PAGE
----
Know Your Vote: The Youth Steps up its Stakes in Politics

  • SumoMe

Ending a vicious cycle:

If recent events have demonstrated anything it is the resolve to end corruption that is rampant in the Indian society. Coming up with a solution is what can sometimes be tricky.
For Dhruv Sarin, an Indian student at the American University in Washington D.C a big part of this problem is that our youth lacks faith in politics; we have little inclination to participate and so corrupt officials get elected again. It’s a vicious cycle between voter apathy and corruption, which Sarin and his team are working to end.

During a casual conversation with his friends, was when the initial idea was born: Know Your Vote.
Know your vote:
“Know your vote is a non-partisan youth organization that looks to get the Indian youth more involved in local politics and make more informed decisions about voting” The slogan is simple: “Make noise. Be heard.”
“26/11 was a big turning point,” says Sarin, as it was a time when the scope for change really became evident and revealed how bad things were. “We wanted to tackle that.”

In the city of D.C. where he studies, the youth are actively involved in politics. Lots of high school and college students spend their summer working on political campaigns. Observing these differences also pushed Sarin to launch this campaign.

A unique approach to voter apathy:
The initial idea was to have a database with information on candidates running for elections, which is where the name came from, literally “know the people you’re voting for.”
Sarin and his team started talking to people in relevant fields, and conducting research on other non-governmental organizations (NGOs) that had undertaken similar initiatives.
“We realized there is so much information online, he says. “It’s not the lack of information that’s the problem but that nobody is interested in it”

So Know Your Vote decided to take a unique approach this problem of voter apathy, with the long term objective of getting people interested and involved in politics.
The business model it adopts is unprecedented. “Everything else that has been done is smaller in scale or an independent campaign around the time of elections” says Sarin. “Nothing has been sustained on a long term basis.”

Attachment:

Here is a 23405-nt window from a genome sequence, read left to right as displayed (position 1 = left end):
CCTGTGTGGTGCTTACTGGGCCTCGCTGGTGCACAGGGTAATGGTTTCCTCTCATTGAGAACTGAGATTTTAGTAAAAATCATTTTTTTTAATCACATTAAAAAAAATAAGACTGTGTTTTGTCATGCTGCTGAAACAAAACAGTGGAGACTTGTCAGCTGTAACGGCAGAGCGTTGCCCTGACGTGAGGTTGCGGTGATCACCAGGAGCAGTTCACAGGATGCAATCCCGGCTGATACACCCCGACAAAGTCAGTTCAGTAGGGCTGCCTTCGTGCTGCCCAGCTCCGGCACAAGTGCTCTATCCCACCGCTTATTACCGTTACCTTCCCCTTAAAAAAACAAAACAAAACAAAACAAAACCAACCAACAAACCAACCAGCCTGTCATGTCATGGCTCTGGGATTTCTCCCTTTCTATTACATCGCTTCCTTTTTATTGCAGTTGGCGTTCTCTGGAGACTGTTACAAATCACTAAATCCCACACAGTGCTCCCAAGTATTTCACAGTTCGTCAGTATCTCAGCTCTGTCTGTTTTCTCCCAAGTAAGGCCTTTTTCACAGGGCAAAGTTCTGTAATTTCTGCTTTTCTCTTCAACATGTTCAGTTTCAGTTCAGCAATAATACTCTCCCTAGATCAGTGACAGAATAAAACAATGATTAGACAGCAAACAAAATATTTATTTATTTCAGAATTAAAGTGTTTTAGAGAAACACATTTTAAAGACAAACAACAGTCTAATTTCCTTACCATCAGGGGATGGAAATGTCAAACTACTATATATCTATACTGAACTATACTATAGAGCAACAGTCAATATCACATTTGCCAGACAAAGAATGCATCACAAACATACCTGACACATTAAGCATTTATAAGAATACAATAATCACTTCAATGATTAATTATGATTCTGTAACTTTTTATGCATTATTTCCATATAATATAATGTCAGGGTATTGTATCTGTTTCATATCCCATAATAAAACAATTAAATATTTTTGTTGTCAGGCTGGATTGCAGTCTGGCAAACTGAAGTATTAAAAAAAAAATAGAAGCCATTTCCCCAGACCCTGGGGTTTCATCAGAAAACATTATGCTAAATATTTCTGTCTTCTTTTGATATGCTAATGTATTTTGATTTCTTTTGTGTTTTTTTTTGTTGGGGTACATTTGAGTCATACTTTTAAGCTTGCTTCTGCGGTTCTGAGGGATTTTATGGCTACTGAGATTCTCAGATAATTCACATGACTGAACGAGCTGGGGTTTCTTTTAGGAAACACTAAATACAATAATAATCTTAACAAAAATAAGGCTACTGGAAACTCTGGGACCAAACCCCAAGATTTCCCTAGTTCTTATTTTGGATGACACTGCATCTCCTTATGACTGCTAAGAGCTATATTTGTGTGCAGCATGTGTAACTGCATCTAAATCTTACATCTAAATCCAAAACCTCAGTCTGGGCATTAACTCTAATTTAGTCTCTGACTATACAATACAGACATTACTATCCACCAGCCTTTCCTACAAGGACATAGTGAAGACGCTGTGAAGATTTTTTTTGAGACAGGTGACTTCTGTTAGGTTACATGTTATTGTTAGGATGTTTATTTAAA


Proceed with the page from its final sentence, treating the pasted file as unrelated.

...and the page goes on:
Thinking big for the future:
Know Your Vote currently consists of just 8-10 students on the main business team and 200 members on the facebook page, that is right now the single platform where information on current political events and other things are disseminated.

The team eventually plans to set up Know Your Vote chapters in colleges and schools, first across Mumbai and then nationwide. This month the team took their advertising a step forward and visited the Malhar festivel at Xaviers College in Mumbai, where it distributed badges, brochures and spoke to other college students about Know Your Vote.

“People are interested when we pitch the idea,” says Sarin who earlier this year received a $1000 grant in seed money from Ashoka Youth Venture.

The grant has been rewarding not only financially but also in terms of long term expansion plans.
“We were looking at 50-60 colleges in 5 years,” but after winning the grant, the Ashoka panel told the team that they were thinking too small. “Now we are planning to go nationwide in 5 years,” he says.
Struggles of a young entrepreneur:

On asking Sarin of the challenges he faced along the way, he says that bureaucracy is a major obstacle to getting things done in the city of Mumbai. “Often people like the idea but don’t want to take further action,” he says, especially while trying to set up chapters in colleges and schools, which is the next step forward for the campaign.

“I’ve waited 3-4 days to talk to someone who only ends up being free for 5 minutes. It’s a challenge to get recognised by colleges because no one’s willing to be the first one to take it on”

Yet, the key is persistence. “You have to keep going at it,” says Sarin who has also started talking individually to college professors, to try and reach out to people at different levels.
“There’s only so much you can do,” he says, but seems positive on the whole.
Believing in yourself:

“Keep trying. You’re going to fail again and again,” he says on being asked to impart some words of wisdom.
But perhaps one of the more valuable lessons is to not get influenced easily and simply listen to people because you think they have more experience.

“There are a lot of people who give you good advice, but some people might try and change your concept,” he says sharing an anecdote from his own experience in approaching people and corporations to get funding.
“Believe in your own idea,” he says firmly, as someone who has followed instincts, carried out his own vision and idea, which he hopes will become an inspiration for the youth of India in the years to come.

Saanya Gulati

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